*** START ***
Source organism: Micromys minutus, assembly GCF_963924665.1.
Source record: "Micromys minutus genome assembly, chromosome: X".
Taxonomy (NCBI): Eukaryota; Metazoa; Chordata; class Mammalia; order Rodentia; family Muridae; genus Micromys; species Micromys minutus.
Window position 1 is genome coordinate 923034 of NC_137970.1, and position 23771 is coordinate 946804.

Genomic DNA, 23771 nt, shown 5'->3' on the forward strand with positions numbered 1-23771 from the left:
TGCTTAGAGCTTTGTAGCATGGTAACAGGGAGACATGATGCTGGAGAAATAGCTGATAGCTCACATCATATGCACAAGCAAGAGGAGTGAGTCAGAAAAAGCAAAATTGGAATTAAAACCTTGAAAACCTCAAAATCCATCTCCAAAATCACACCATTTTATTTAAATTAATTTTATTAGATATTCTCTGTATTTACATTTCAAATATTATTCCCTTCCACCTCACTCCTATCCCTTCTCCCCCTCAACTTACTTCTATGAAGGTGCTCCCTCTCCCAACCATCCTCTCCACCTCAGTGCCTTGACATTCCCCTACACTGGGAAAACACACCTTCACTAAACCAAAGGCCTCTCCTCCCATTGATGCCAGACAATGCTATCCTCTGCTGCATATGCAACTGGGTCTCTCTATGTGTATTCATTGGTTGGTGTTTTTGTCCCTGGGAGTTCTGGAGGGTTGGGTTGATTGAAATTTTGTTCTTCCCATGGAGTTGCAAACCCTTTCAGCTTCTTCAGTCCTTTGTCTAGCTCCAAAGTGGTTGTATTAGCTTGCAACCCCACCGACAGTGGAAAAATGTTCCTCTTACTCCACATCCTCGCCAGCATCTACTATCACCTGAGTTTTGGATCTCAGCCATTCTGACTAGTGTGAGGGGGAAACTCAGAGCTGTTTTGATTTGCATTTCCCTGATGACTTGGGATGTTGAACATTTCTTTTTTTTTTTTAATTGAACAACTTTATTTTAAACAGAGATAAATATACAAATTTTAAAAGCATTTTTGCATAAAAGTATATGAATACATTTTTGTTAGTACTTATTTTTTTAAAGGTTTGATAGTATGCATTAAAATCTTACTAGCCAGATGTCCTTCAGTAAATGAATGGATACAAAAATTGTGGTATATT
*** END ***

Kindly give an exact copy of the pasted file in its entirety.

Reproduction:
Source organism: Micromys minutus, assembly GCF_963924665.1.
Source record: "Micromys minutus genome assembly, chromosome: X".
Taxonomy (NCBI): Eukaryota; Metazoa; Chordata; class Mammalia; order Rodentia; family Muridae; genus Micromys; species Micromys minutus.
Window position 1 is genome coordinate 923034 of NC_137970.1, and position 23771 is coordinate 946804.

Genomic DNA, 23771 nt, shown 5'->3' on the forward strand with positions numbered 1-23771 from the left:
TGCTTAGAGCTTTGTAGCATGGTAACAGGGAGACATGATGCTGGAGAAATAGCTGATAGCTCACATCATATGCACAAGCAAGAGGAGTGAGTCAGAAAAAGCAAAATTGGAATTAAAACCTTGAAAACCTCAAAATCCATCTCCAAAATCACACCATTTTATTTAAATTAATTTTATTAGATATTCTCTGTATTTACATTTCAAATATTATTCCCTTCCACCTCACTCCTATCCCTTCTCCCCCTCAACTTACTTCTATGAAGGTGCTCCCTCTCCCAACCATCCTCTCCACCTCAGTGCCTTGACATTCCCCTACACTGGGAAAACACACCTTCACTAAACCAAAGGCCTCTCCTCCCATTGATGCCAGACAATGCTATCCTCTGCTGCATATGCAACTGGGTCTCTCTATGTGTATTCATTGGTTGGTGTTTTTGTCCCTGGGAGTTCTGGAGGGTTGGGTTGATTGAAATTTTGTTCTTCCCATGGAGTTGCAAACCCTTTCAGCTTCTTCAGTCCTTTGTCTAGCTCCAAAGTGGTTGTATTAGCTTGCAACCCCACCGACAGTGGAAAAATGTTCCTCTTACTCCACATCCTCGCCAGCATCTACTATCACCTGAGTTTTGGATCTCAGCCATTCTGACTAGTGTGAGGGGGAAACTCAGAGCTGTTTTGATTTGCATTTCCCTGATGACTTGGGATGTTGAACATTTCTTTTTTTTTTTTAATTGAACAACTTTATTTTAAACAGAGATAAATATACAAATTTTAAAAGCATTTTTGCATAAAAGTATATGAATACATTTTTGTTAGTACTTATTTTTTTAAAGGTTTGATAGTATGCATTAAAATCTTACTAGCCAGATGTCCTTCAGTAAATGAATGGATACAAAAATTGTGGTATATT